NASA has recently spotted layers of water molecules on the moon’s surface by the spacecraft Lunar Reconnaissance Orbiter (LRO). The LRO has observed water molecules moving around during dayside on Moon. It was astonishing as scientists thought that the Moon was dry and arid, water only exists in the form of shaded craters near the poles.
According to the paper published in Geophysical Research Letters, The instrument Lyman Alpha Mapping Project (LAMP) was responsible for measuring sparse layer of molecules temporarily stuck to the Moon’s surface, which helped to measure lunar hydration, changes over the course of a day.
Scientists have discovered surface water in sparse populations of molecules bound to the lunar soil, or regolith. But, the amount and locations were found to vary based on the time of day. The lunar water is more common at higher latitudes and tends to bounce around when the temperature of surface soars up.
Earlier the scientists had assumed that hydrogen ions in the solar wind may be the source of most of the Moon’s surface water. But when the Moon passes behind the Earth and is shielded from the solar wind, the “water spigot” should necessarily turn off.
Surprisingly, the water identified by LAMP does not decrease when the Moon is shielded by the Earth and the region influenced by its magnetic field, suggesting water builds up over time, rather than “raining” down directly from the solar wind.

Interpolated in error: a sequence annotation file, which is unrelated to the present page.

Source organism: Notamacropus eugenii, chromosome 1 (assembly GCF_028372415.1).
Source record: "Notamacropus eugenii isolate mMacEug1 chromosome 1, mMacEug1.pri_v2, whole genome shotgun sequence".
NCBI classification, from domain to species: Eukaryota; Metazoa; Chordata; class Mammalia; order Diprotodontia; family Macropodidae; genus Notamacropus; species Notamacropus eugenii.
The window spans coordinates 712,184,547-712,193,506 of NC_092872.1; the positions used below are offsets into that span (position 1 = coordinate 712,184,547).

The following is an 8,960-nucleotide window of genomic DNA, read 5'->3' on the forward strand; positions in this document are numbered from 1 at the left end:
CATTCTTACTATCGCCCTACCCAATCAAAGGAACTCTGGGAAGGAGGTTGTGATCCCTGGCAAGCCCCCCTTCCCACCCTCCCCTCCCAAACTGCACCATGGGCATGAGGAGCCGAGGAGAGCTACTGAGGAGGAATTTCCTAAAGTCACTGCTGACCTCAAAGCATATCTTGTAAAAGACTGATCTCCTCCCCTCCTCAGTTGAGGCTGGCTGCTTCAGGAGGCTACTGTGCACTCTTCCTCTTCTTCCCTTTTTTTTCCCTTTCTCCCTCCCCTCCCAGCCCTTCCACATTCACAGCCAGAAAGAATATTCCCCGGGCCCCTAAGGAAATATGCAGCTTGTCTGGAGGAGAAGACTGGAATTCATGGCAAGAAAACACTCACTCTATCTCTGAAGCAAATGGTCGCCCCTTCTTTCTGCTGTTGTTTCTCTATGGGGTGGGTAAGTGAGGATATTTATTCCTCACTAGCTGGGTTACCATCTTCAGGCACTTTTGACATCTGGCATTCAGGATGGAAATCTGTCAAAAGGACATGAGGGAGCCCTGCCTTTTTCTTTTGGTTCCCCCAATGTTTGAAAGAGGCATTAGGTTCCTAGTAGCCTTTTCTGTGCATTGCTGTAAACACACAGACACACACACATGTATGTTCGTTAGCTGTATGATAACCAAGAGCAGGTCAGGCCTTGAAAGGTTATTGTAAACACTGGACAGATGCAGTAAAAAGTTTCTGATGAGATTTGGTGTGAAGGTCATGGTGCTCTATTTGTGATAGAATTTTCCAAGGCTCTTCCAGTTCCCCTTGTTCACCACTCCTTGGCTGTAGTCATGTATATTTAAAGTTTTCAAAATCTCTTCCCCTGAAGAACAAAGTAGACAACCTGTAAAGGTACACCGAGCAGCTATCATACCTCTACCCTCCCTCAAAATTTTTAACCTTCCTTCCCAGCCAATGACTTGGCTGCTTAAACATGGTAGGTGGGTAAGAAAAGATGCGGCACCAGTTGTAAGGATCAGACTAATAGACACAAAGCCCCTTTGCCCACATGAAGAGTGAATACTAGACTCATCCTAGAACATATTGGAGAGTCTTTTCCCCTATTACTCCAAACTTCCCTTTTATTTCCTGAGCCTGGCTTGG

John Keller, LRO deputy project scientist from NASA’s Goddard Space Flight Centre in Maryland said, “The study is an important step in advancing the water story on the Moon and is a result of years of accumulated data from the LRO mission”.
Dr. Kurt Retherford, the principal investigator of the LAMP instrument from Southwest Research Institute in San Antonio, Texas addressed, “This is an important new result about lunar water, a hot topic as our nation’s space program returns to a focus on lunar exploration. We recently converted the LAMP’s light collection mode to measure reflected signals on the lunar dayside with more precision, allowing us to track more accurately where the water is and how much is present.”
“These results aid in understanding the lunar water cycle and will ultimately help us learn about the accessibility of water that can be used by humans in future missions to the Moon,” said lead author Amanda Hendrix, a senior scientist at the Planetary Science Institute and lead author of the paper.
“Lunar water can potentially be used by humans to make fuel or to use for radiation shielding or thermal management; if these materials do not need to be launched from Earth, that makes these future missions more affordable,” she added.
Published Research: https://agupubs.onlinelibrary.wiley.com/doi/abs/10.1029/2018GL081821